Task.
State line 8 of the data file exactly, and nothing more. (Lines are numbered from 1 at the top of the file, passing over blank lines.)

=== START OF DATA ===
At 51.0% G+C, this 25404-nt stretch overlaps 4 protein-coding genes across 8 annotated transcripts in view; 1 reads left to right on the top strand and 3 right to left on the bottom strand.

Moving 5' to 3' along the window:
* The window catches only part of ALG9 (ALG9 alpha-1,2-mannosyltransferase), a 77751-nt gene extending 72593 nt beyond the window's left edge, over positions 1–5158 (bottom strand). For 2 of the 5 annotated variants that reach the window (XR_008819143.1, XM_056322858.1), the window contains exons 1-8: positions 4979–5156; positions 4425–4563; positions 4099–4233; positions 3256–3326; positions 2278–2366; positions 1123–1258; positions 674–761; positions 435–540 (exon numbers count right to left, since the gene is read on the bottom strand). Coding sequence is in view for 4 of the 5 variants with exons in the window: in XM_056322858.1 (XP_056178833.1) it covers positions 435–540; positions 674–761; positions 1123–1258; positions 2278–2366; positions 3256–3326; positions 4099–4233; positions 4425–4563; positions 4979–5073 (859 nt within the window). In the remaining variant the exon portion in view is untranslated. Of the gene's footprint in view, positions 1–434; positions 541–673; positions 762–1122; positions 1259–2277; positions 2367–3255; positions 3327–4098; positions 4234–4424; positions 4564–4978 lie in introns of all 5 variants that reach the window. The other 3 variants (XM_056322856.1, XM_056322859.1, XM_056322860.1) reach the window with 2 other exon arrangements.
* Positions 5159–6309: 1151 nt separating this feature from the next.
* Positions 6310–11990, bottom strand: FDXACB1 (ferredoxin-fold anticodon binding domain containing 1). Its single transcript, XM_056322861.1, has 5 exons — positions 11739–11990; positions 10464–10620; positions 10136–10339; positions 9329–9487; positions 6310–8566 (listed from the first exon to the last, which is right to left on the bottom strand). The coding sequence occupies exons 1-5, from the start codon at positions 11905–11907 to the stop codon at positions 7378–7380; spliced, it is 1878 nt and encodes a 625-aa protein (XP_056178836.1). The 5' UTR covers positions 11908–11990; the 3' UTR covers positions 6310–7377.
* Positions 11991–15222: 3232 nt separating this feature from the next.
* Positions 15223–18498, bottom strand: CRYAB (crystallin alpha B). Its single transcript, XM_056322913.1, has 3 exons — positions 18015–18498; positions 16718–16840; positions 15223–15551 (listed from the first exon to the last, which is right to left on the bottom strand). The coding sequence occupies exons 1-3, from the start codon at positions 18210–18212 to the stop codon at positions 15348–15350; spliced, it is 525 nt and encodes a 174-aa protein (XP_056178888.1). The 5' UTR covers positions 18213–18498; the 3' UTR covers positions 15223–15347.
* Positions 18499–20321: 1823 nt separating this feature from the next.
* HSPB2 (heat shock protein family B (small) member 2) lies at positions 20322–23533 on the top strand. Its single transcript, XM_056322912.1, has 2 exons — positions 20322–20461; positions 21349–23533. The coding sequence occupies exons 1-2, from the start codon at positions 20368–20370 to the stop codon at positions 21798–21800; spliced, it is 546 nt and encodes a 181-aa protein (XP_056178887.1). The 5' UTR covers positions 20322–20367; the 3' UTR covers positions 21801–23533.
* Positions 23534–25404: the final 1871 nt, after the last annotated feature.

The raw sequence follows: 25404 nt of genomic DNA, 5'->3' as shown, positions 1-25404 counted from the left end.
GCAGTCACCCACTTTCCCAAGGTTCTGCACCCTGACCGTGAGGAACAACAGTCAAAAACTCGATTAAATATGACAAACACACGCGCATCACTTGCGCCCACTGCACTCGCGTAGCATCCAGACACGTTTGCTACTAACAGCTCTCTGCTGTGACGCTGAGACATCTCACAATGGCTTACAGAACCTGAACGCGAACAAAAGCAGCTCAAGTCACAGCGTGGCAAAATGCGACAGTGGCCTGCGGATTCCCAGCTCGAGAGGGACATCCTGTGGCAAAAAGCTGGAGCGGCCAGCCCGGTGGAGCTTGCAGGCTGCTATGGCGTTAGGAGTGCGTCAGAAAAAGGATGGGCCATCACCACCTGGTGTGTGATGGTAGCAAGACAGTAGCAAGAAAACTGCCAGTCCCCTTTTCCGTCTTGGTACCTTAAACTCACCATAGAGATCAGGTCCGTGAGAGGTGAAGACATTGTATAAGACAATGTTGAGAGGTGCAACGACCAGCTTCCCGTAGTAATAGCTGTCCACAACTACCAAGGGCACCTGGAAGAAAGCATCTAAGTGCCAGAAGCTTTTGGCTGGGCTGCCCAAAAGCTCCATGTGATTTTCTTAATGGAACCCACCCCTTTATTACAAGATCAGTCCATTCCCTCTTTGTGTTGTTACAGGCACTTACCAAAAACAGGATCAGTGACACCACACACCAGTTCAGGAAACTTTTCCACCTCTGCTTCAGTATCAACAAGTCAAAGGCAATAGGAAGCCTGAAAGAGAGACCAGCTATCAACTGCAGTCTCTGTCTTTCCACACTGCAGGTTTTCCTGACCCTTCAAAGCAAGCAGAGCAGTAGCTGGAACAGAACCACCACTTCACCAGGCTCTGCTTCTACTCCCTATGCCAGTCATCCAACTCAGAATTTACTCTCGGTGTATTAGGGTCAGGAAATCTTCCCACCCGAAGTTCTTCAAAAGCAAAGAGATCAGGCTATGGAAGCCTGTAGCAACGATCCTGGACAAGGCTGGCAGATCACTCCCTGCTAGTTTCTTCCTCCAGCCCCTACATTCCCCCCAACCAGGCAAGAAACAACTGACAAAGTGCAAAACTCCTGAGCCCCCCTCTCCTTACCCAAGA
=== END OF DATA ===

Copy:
* Positions 18499–20321: 1823 nt separating this feature from the next.